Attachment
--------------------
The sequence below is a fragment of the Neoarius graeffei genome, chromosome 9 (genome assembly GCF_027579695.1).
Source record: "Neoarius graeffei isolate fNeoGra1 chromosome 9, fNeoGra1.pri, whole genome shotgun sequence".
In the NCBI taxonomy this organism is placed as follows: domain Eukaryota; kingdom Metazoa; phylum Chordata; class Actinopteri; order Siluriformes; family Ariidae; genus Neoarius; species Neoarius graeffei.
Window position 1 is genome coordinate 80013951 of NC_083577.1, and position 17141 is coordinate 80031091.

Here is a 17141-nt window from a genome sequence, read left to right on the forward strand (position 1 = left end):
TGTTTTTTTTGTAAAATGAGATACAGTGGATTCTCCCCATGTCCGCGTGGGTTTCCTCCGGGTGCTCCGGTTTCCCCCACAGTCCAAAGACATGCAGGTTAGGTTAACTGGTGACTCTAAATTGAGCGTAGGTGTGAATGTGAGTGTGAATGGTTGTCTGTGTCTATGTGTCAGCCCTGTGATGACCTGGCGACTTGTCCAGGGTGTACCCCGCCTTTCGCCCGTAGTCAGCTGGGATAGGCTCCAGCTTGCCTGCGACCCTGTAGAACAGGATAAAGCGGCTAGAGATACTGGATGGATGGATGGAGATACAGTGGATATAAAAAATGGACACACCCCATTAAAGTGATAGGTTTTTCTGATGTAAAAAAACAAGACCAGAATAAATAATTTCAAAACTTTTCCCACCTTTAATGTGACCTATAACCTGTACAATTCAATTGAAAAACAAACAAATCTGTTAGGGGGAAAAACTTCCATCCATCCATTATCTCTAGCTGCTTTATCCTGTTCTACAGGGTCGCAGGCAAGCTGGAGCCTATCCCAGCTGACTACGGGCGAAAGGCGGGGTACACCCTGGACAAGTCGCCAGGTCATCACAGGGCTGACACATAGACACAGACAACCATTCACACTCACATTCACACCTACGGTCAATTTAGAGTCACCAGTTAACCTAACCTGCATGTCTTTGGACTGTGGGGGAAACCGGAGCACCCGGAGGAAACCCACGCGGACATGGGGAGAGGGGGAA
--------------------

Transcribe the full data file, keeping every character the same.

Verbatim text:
The sequence below is a fragment of the Neoarius graeffei genome, chromosome 9 (genome assembly GCF_027579695.1).
Source record: "Neoarius graeffei isolate fNeoGra1 chromosome 9, fNeoGra1.pri, whole genome shotgun sequence".
In the NCBI taxonomy this organism is placed as follows: domain Eukaryota; kingdom Metazoa; phylum Chordata; class Actinopteri; order Siluriformes; family Ariidae; genus Neoarius; species Neoarius graeffei.
Window position 1 is genome coordinate 80013951 of NC_083577.1, and position 17141 is coordinate 80031091.

Here is a 17141-nt window from a genome sequence, read left to right on the forward strand (position 1 = left end):
TGTTTTTTTTGTAAAATGAGATACAGTGGATTCTCCCCATGTCCGCGTGGGTTTCCTCCGGGTGCTCCGGTTTCCCCCACAGTCCAAAGACATGCAGGTTAGGTTAACTGGTGACTCTAAATTGAGCGTAGGTGTGAATGTGAGTGTGAATGGTTGTCTGTGTCTATGTGTCAGCCCTGTGATGACCTGGCGACTTGTCCAGGGTGTACCCCGCCTTTCGCCCGTAGTCAGCTGGGATAGGCTCCAGCTTGCCTGCGACCCTGTAGAACAGGATAAAGCGGCTAGAGATACTGGATGGATGGATGGAGATACAGTGGATATAAAAAATGGACACACCCCATTAAAGTGATAGGTTTTTCTGATGTAAAAAAACAAGACCAGAATAAATAATTTCAAAACTTTTCCCACCTTTAATGTGACCTATAACCTGTACAATTCAATTGAAAAACAAACAAATCTGTTAGGGGGAAAAACTTCCATCCATCCATTATCTCTAGCTGCTTTATCCTGTTCTACAGGGTCGCAGGCAAGCTGGAGCCTATCCCAGCTGACTACGGGCGAAAGGCGGGGTACACCCTGGACAAGTCGCCAGGTCATCACAGGGCTGACACATAGACACAGACAACCATTCACACTCACATTCACACCTACGGTCAATTTAGAGTCACCAGTTAACCTAACCTGCATGTCTTTGGACTGTGGGGGAAACCGGAGCACCCGGAGGAAACCCACGCGGACATGGGGAGAGGGGGAA